New fifth-generation “5G” network technology will equip the United States with a superior wireless platform unlocking transformative economic potential.

However, 5G’s success is contingent on modernizing outdated policy frameworks that dictate infrastructure overhauls and establishing the proper balance of public-private partnerships to encourage investment and deployment.

Most people have heard by now of the coming 5G revolution.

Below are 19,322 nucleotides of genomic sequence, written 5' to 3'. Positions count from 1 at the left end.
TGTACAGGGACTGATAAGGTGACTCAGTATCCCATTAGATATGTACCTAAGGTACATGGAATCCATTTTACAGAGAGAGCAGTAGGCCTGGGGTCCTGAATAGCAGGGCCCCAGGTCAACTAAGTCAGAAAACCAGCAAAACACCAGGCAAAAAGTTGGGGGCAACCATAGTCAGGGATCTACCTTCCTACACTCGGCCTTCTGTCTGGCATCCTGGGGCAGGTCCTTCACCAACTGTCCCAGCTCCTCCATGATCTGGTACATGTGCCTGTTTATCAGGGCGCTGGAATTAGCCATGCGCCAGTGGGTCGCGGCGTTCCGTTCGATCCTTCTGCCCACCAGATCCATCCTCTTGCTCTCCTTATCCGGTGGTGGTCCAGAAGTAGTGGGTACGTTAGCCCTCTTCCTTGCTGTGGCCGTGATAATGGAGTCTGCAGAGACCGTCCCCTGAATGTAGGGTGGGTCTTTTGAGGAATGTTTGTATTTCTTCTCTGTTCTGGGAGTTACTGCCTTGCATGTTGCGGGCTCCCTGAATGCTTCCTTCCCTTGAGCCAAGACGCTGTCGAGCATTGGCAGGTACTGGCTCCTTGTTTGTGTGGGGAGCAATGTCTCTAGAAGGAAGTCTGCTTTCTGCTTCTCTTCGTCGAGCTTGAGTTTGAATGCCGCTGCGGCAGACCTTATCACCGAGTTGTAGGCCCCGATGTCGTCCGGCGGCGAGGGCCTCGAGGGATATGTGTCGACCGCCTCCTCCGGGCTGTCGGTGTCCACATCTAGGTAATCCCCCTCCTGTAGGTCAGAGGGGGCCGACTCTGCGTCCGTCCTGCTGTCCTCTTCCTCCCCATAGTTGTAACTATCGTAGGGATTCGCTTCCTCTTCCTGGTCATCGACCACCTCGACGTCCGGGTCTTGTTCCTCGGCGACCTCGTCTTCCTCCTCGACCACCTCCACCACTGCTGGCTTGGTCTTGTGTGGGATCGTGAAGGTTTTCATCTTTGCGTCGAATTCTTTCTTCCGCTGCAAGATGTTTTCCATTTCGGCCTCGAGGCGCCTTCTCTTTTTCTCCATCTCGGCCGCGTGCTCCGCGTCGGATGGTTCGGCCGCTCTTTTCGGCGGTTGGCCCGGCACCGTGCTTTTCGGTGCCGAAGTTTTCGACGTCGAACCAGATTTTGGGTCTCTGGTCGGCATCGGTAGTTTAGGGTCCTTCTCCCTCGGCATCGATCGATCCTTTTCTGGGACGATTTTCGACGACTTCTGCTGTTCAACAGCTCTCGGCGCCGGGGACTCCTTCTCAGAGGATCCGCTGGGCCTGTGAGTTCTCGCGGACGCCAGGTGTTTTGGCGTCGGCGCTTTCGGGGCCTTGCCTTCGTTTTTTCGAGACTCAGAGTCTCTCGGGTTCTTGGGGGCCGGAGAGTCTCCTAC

Compared to 4G, this next-generation technology will deliver near-instantaneous connection speed, significantly lower latency – meaning near-zero buffer times – and increased connectivity capacity to allow billions of devices and applications to come online and communicate simultaneously and seamlessly.

In addition, multiple U.S. carriers including Verizon, AT and Sprint have announced commercial deployments in select markets by the end of 2018, while chipmaker Qualcomm unveiled last month its new 5G millimeter-wave module that outfits smartphones with 5G compatibility.

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